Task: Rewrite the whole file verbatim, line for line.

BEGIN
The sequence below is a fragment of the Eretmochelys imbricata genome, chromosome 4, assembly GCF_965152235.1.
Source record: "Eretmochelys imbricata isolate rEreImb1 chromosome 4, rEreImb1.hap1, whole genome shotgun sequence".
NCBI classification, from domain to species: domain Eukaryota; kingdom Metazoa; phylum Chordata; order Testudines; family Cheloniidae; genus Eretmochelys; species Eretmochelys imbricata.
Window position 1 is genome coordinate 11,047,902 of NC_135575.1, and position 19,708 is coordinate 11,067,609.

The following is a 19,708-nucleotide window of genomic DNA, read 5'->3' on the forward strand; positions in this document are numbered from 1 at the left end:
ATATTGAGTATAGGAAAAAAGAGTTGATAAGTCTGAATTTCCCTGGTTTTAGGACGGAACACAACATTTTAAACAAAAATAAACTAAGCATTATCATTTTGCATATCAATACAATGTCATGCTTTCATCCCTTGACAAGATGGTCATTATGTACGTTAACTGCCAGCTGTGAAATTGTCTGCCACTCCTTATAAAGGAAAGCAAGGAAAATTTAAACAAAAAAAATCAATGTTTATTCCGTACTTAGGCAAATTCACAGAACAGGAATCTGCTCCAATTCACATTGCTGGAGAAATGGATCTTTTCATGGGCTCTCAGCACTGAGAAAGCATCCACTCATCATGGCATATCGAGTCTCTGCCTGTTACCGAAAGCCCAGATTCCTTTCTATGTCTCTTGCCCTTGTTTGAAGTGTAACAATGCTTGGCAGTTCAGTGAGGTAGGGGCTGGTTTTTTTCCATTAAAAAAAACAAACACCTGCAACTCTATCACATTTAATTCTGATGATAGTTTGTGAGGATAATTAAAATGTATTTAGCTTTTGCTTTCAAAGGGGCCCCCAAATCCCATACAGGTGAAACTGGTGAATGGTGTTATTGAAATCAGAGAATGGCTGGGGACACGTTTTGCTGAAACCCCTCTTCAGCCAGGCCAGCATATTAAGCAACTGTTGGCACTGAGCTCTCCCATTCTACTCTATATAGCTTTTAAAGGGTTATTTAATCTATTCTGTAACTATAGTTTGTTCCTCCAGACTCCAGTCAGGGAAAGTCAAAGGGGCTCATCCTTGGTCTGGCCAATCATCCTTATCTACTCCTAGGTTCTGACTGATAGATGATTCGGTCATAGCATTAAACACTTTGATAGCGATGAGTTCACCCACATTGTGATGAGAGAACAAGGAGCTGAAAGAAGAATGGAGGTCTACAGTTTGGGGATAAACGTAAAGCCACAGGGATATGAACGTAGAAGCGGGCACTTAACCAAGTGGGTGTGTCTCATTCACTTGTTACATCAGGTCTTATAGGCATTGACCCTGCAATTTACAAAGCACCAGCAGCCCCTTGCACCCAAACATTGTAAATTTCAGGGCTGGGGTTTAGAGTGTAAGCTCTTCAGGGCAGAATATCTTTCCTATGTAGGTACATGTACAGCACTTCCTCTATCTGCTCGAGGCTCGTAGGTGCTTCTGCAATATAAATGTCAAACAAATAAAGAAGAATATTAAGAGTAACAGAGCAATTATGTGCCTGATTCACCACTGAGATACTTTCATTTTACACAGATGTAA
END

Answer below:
The sequence below is a fragment of the Eretmochelys imbricata genome, chromosome 4, assembly GCF_965152235.1.
Source record: "Eretmochelys imbricata isolate rEreImb1 chromosome 4, rEreImb1.hap1, whole genome shotgun sequence".
NCBI classification, from domain to species: domain Eukaryota; kingdom Metazoa; phylum Chordata; order Testudines; family Cheloniidae; genus Eretmochelys; species Eretmochelys imbricata.
Window position 1 is genome coordinate 11,047,902 of NC_135575.1, and position 19,708 is coordinate 11,067,609.

The following is a 19,708-nucleotide window of genomic DNA, read 5'->3' on the forward strand; positions in this document are numbered from 1 at the left end:
ATATTGAGTATAGGAAAAAAGAGTTGATAAGTCTGAATTTCCCTGGTTTTAGGACGGAACACAACATTTTAAACAAAAATAAACTAAGCATTATCATTTTGCATATCAATACAATGTCATGCTTTCATCCCTTGACAAGATGGTCATTATGTACGTTAACTGCCAGCTGTGAAATTGTCTGCCACTCCTTATAAAGGAAAGCAAGGAAAATTTAAACAAAAAAAATCAATGTTTATTCCGTACTTAGGCAAATTCACAGAACAGGAATCTGCTCCAATTCACATTGCTGGAGAAATGGATCTTTTCATGGGCTCTCAGCACTGAGAAAGCATCCACTCATCATGGCATATCGAGTCTCTGCCTGTTACCGAAAGCCCAGATTCCTTTCTATGTCTCTTGCCCTTGTTTGAAGTGTAACAATGCTTGGCAGTTCAGTGAGGTAGGGGCTGGTTTTTTTCCATTAAAAAAAACAAACACCTGCAACTCTATCACATTTAATTCTGATGATAGTTTGTGAGGATAATTAAAATGTATTTAGCTTTTGCTTTCAAAGGGGCCCCCAAATCCCATACAGGTGAAACTGGTGAATGGTGTTATTGAAATCAGAGAATGGCTGGGGACACGTTTTGCTGAAACCCCTCTTCAGCCAGGCCAGCATATTAAGCAACTGTTGGCACTGAGCTCTCCCATTCTACTCTATATAGCTTTTAAAGGGTTATTTAATCTATTCTGTAACTATAGTTTGTTCCTCCAGACTCCAGTCAGGGAAAGTCAAAGGGGCTCATCCTTGGTCTGGCCAATCATCCTTATCTACTCCTAGGTTCTGACTGATAGATGATTCGGTCATAGCATTAAACACTTTGATAGCGATGAGTTCACCCACATTGTGATGAGAGAACAAGGAGCTGAAAGAAGAATGGAGGTCTACAGTTTGGGGATAAACGTAAAGCCACAGGGATATGAACGTAGAAGCGGGCACTTAACCAAGTGGGTGTGTCTCATTCACTTGTTACATCAGGTCTTATAGGCATTGACCCTGCAATTTACAAAGCACCAGCAGCCCCTTGCACCCAAACATTGTAAATTTCAGGGCTGGGGTTTAGAGTGTAAGCTCTTCAGGGCAGAATATCTTTCCTATGTAGGTACATGTACAGCACTTCCTCTATCTGCTCGAGGCTCGTAGGTGCTTCTGCAATATAAATGTCAAACAAATAAAGAAGAATATTAAGAGTAACAGAGCAATTATGTGCCTGATTCACCACTGAGATACTTTCATTTTACACAGATGTAA